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Saturday, 6 September 2014

Jimmy Reed born 6 September 1925


Mathis James "Jimmy" Reed (September 6, 1925 - August 29, 1976) was an American blues singer notable for bringing his distinctive style of blues to mainstream audiences. Reed was a major player in the field of electric blues, as opposed to the more acoustic-based sound of many of his contemporaries. His lazy, slack-jawed singing, piercing harmonica and hypnotic guitar patterns were one of the blues most easily identifiable sounds in the 1950s and 1960s.                                                                                                                           
Reed was born in Dunleith, Mississippi in 1925, learning the harmonica and guitar from Eddie Taylor, a close friend. After spending several years busking and performing in the area, Reed moved to Chicago, Illinois in 1943 before being drafted into the
United States Navy during World War II. In 1945, Reed was discharged and moved back to Mississippi for a brief period, marrying his girlfriend, Mary "Mama" Reed, before moving to Gary, Indiana to work at an Armour & Co. meat packing plant.
  
By the 1950s, Reed had established himself as a popular musician and joined the "Gary Kings" with John Brim, as well as playing on the street with Willie Joe Duncan. Reed failed to gain a recording contract with Chess Records, but then signed with Vee-Jay Records through Brim's drummer, Albert King. At Vee-Jay, Reed began playing again with Eddie Taylor and soon released "You Don't Have To Go", his first hit record. This was followed by a long string of hits. Reed maintained his reputation, in spite of rampant alcoholism. Sometimes, his wife had to help him remember the lyrics to his songs while performing.

In about 1957, Reed was diagnosed as having epilepsy. Seizures were rare at first, but as the years went by, the attacks became more frequent. This, however, did not stop him from touring. In 1963, he made his first tour to England and appeared on the pop music show, "Ready, Steady, Go" on BBC-TV.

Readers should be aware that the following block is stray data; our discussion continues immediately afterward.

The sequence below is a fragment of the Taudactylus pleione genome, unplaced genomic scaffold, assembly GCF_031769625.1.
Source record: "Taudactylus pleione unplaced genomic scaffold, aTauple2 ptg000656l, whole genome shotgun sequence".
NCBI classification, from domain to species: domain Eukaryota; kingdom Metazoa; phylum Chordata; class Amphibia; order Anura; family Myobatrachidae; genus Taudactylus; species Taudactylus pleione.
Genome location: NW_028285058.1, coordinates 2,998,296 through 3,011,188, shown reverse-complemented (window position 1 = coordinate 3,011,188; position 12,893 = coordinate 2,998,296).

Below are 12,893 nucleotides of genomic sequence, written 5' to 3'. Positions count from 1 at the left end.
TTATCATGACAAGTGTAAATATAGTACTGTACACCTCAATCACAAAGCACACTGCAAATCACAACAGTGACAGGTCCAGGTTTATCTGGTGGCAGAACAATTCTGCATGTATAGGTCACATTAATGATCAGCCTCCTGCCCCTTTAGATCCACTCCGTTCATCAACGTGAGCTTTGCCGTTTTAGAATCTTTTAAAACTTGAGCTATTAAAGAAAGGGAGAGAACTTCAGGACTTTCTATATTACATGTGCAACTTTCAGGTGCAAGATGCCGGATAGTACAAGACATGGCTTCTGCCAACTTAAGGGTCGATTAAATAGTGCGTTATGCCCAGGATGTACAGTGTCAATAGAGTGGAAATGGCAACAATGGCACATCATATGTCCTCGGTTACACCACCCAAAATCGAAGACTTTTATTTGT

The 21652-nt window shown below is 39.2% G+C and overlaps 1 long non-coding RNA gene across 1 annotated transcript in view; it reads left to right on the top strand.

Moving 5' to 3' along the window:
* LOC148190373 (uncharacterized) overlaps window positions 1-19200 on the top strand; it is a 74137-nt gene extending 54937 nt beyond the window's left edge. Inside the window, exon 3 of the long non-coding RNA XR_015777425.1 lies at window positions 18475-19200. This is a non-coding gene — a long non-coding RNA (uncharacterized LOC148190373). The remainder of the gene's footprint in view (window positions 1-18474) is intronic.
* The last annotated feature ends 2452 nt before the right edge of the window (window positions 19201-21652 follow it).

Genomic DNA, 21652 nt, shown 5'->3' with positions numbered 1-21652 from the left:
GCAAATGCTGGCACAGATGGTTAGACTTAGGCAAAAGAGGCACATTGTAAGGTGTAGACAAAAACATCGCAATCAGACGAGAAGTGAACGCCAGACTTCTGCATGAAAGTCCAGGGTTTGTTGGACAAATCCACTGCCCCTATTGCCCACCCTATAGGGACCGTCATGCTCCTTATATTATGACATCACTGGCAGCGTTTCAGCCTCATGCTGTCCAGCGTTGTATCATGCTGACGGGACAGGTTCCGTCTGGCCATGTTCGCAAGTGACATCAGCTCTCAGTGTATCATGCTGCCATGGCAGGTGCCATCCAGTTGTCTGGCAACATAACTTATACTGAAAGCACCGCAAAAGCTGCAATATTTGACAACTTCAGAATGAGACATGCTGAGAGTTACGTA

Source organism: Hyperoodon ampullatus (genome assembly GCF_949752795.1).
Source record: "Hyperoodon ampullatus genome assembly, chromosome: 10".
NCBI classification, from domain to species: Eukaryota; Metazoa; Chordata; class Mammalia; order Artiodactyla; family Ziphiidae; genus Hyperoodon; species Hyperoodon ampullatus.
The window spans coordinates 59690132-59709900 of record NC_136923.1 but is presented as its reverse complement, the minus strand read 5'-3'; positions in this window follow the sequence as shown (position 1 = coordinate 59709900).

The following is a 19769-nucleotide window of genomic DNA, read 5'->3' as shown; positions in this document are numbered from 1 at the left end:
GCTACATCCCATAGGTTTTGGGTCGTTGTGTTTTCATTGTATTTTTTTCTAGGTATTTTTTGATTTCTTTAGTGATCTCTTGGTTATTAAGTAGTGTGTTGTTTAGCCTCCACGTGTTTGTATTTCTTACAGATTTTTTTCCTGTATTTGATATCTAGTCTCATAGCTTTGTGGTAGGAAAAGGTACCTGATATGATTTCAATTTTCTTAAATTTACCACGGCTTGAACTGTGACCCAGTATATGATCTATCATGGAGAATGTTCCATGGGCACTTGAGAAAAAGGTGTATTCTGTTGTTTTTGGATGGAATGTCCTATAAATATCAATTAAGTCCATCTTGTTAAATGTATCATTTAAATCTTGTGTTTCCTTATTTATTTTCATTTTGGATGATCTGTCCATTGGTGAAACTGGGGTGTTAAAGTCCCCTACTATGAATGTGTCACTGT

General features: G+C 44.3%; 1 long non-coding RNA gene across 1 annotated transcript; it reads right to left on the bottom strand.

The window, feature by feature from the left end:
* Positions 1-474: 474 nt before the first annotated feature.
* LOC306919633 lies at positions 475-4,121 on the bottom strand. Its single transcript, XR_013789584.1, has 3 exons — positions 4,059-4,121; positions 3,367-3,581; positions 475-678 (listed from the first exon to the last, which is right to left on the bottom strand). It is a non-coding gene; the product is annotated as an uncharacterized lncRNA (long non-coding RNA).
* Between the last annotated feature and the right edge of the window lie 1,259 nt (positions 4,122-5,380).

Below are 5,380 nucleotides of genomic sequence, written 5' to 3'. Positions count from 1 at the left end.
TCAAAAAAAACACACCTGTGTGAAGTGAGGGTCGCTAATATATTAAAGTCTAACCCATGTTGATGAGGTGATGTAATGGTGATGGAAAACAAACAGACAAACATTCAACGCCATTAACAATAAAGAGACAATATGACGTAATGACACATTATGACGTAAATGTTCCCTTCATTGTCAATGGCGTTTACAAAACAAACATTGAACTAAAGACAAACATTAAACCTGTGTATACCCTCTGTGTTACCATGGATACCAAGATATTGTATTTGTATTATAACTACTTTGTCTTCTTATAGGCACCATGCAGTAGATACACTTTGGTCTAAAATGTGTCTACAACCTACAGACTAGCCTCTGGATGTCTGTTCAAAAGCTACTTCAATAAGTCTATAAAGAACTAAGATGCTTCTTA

In spite of his numerous hits, Reed's personal problems prevented him from achieving the same level of fame as other popular blues artists of the time, though he had more hit songs than many others.  Reed's recording career with Vee Jay Records ended in 1964. While with Vee Jay, he recorded 14 albums and had many hit singles,
mostly on the Race Music and R&B charts. In 1964, he recorded an album on Vidid, and it was released in 1965. He recorded an album on ABC Bluesway in 1966. He returned to England in 1968 and toured Europe as part of the American Folk Blues Festival. After that, he became quite ill and his performances were almost non-existent for a couple of years.
  
Reed resumed playing and recording in 1970. He went on tour with Clifton Chenier and made a record on the Roker label in Chicago. He recorded for the Blues On Blues label in 1971, for the Magic label out of Chicago in 1972, and again on ABC Bluesway in 1973. Reed made several recordings on ABC Bluesway during the next year. He continued to tour, but slowed way down during the next couple of years. On August 29, 1976 in Oakland, California, while on tour, Jimmy suffered an epileptic seizure. He died in his sleep of respiratory failure. Jimmy was buried at the Lincoln Cemetery in Blue Island, Illinois.

Reed's music will live on. His style and songs are a major influence on many of today's Blues musicians. He was a great singer / songwriter / guitarist / harp player, and he will be remembered among the Blues greats! (info various, mainly Wikipedia)


 Blues singer, guitarist and harmonica player Jimmy Reed performs on a low budget local TV program in Houston, Texas on December 4, 1975.

1 comment:

boppinbob said...

F or The Very Best of Jimmy Reed go here
http://turbobit.net/1dw8fgc2pskd.html
01. High and Lonesome
02. You Don't Have to Go
03. Ain't That Lovin' You Baby
04. I Ain't Got You
05. You Got Me Dizzy
06. Little Rain
07. Honest I Do
08. Odds and Ends
09. Ends and Odds
10. Going to New York
11. Take Out Some Insurance
12. Baby, What You Want Me to Do
13. Hush Hush
14. Big Boss Man
15. Bright Lights, Big City
16. Oh John
17. Shame, Shame, Shame
Jimmy Reed (vocal, guitar, harmonica)
Mama Reed (vocals)
Henry Gray (piano)
Milton Rector, Willie Dixon, Jimmy Reed Jr. (bass)
Albert King, Morris Wilkerson, Vernell Fournier, Earl Phillips, Al Duncan (drums)
John Brim, Eddie Taylor, John Littlejohn, W.C. Dalton, Remo Biondi, Lefty Bates, Phil Upchurch, Lonnie "Lee Baker" Brooks (guitar)

Recorded between 1953 & 1963. Includes liner notes by Cub Koda, Steve Woolard.